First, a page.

A plumber doing repair work at pastor Joel Osteen’s Lakewood Church found hundreds of envelopes of cash and checks hidden in a wall that police think is connected to a massive 2014 theft at the Houston mega-church.
Officers were called to the church on November 10 to investigate the discovery, according to a statement from the Houston Police Department.
“Church members stated that during a renovation project, a large amount of money — including cash, checks and money orders — was found inside a wall,” the statement said.
Police said that evidence from the recovered checks suggests that the envelopes are connected to the March 9, 2014, theft of undisclosed amounts of money from the church.
CNN reported at the time that about $600,000 — $200,000 in cash and $400,000 in checks — was taken from a church safe. The money came from contributions given on March 8 and 9 of 2014.
Burglary and theft officers inventoried and documented the recovered money and left it in the custody of the church, because it was property found on its premises, the statement said.
Police said the investigation is ongoing.
Lakewood Church confirmed the discovery in a statement provided to CNN, but it did not provide additional information because the investigation is still active.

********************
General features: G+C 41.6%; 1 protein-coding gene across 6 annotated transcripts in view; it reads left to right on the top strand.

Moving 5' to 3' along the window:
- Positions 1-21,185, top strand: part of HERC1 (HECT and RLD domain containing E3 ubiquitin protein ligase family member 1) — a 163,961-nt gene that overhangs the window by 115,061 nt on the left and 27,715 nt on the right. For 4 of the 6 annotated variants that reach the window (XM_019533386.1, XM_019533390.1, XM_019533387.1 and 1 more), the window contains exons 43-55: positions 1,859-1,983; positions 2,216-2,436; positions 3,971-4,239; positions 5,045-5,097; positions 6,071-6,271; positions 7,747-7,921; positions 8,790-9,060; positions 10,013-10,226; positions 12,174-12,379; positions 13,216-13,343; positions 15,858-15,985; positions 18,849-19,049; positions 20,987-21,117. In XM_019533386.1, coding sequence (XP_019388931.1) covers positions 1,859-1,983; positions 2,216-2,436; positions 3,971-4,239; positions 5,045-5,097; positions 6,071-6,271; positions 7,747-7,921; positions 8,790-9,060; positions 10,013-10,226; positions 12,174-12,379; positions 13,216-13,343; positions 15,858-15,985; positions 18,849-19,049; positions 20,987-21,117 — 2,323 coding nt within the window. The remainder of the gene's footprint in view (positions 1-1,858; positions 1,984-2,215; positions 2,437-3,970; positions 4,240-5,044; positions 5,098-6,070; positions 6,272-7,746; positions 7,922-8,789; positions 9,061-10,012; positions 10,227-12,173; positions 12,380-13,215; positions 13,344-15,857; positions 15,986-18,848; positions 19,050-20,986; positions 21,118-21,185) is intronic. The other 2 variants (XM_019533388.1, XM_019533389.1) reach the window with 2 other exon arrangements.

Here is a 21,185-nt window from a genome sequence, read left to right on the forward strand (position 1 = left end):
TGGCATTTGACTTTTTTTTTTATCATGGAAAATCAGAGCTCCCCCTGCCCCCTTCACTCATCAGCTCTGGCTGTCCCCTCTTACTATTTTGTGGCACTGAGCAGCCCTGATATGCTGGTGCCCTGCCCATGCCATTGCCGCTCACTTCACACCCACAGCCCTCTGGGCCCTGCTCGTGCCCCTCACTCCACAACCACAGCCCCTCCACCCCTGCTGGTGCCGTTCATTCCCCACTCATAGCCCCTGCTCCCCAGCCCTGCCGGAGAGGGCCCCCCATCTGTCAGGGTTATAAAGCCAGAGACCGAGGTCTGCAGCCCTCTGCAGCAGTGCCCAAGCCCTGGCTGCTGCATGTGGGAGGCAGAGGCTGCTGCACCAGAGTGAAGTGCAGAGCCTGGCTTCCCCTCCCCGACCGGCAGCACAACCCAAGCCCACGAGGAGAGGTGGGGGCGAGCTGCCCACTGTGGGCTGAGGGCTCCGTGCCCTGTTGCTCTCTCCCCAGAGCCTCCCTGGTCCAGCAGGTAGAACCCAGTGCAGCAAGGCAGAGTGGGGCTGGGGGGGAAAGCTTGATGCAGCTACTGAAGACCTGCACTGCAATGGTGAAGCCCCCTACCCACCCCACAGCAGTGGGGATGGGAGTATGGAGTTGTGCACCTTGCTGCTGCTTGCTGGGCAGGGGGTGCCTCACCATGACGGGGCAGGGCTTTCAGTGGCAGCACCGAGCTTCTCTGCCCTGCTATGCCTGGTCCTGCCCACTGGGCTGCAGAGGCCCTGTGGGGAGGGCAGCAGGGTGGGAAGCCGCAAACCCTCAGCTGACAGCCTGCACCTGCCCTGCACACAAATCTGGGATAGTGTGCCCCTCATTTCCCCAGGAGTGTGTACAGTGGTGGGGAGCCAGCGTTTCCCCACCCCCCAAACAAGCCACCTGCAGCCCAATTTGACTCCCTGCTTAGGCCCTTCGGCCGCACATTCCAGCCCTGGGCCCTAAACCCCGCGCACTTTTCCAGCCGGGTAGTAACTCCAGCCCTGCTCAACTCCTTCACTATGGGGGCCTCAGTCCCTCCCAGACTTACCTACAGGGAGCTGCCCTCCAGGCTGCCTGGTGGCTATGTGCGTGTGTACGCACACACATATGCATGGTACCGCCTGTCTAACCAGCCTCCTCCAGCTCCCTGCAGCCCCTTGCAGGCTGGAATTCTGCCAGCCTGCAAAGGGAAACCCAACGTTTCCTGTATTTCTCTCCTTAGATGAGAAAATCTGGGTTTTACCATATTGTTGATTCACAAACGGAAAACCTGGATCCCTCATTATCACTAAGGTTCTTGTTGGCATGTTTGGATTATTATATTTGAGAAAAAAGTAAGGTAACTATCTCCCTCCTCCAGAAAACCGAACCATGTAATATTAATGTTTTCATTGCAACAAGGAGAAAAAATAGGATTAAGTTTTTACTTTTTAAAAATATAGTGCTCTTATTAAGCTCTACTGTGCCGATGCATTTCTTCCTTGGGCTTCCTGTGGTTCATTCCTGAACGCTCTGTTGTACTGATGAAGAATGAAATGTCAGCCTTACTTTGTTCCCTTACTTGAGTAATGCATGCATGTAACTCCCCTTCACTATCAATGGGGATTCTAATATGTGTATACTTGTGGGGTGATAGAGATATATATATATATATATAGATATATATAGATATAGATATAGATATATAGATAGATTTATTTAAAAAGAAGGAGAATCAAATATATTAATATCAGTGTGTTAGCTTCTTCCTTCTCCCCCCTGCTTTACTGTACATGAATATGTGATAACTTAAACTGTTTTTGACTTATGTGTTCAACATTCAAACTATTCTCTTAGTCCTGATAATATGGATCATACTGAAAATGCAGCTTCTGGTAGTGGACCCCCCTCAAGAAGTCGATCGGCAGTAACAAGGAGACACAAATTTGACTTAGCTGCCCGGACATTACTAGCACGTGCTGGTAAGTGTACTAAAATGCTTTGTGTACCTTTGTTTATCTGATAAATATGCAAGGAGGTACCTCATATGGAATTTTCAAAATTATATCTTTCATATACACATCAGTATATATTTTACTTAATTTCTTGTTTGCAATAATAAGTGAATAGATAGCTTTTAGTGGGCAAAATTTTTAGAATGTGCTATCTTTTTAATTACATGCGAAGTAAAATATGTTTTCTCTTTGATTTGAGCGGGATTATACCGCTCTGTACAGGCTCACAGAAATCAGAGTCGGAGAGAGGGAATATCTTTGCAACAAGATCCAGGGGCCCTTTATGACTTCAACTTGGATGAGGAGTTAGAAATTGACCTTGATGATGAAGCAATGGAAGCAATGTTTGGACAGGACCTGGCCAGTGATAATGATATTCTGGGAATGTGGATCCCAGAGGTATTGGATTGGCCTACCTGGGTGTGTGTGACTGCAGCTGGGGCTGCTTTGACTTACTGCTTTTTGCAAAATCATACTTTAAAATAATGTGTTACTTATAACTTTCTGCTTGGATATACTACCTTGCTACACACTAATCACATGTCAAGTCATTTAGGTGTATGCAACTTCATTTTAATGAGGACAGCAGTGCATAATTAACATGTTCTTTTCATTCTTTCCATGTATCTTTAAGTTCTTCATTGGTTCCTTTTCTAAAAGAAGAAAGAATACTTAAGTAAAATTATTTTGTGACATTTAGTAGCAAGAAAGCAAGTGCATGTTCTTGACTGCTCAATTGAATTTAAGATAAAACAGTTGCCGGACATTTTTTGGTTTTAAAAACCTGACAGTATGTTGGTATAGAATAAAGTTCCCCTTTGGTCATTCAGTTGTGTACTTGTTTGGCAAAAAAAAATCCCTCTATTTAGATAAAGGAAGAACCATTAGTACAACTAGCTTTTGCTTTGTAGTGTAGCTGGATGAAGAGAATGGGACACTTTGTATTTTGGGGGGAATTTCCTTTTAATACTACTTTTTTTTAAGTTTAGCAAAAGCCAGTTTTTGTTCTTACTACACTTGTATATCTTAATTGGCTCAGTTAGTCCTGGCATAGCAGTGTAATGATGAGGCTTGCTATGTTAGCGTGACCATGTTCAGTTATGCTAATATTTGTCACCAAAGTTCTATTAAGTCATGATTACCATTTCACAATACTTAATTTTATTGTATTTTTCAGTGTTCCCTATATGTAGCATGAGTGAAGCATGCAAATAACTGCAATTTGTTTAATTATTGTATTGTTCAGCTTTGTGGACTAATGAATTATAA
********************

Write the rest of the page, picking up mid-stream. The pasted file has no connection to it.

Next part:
“Recently, while repair work was being done at Lakewood Church, an undisclosed amount of cash and checks were found,” the statement said. “Lakewood immediately notified the Houston Police Department and is assisting them with their investigation.”
News of the find became public on Thursday when a man who identified himself as the plumber called into Houston radio station 100.3 The Bull and shared the story with the Morning Bullpen show.
“There was a loose toilet in the wall and we removed the tile … Went to go remove the toilet and I moved some insulation away and about 500 envelopes fell out of the wall, and I was like, ‘Oh wow,'” the caller said.
The caller said he contacted the maintenance supervisor and turned the money in.
Co-host George Lindsey told CNN that they talked to the man, who said his name was Justin, off the air to make sure it wasn’t a prank.
“I wish we had video of our faces because we were all just like, ‘holy cow,’ Lindsey said. He said he was impressed that Justin did the right thing and turned in the money.
“He could have stashed some of this money in his pocket and walked out and never said anything to anybody, but [he] was an honest, stand-up kind of guy,” Lindsey said.
Crimestoppers of Houston had offered a $25,000 reward in 2014 for information leading to an arrest in the case, but the organization says that money is no longer available because the statute of limitations has expired in the case.
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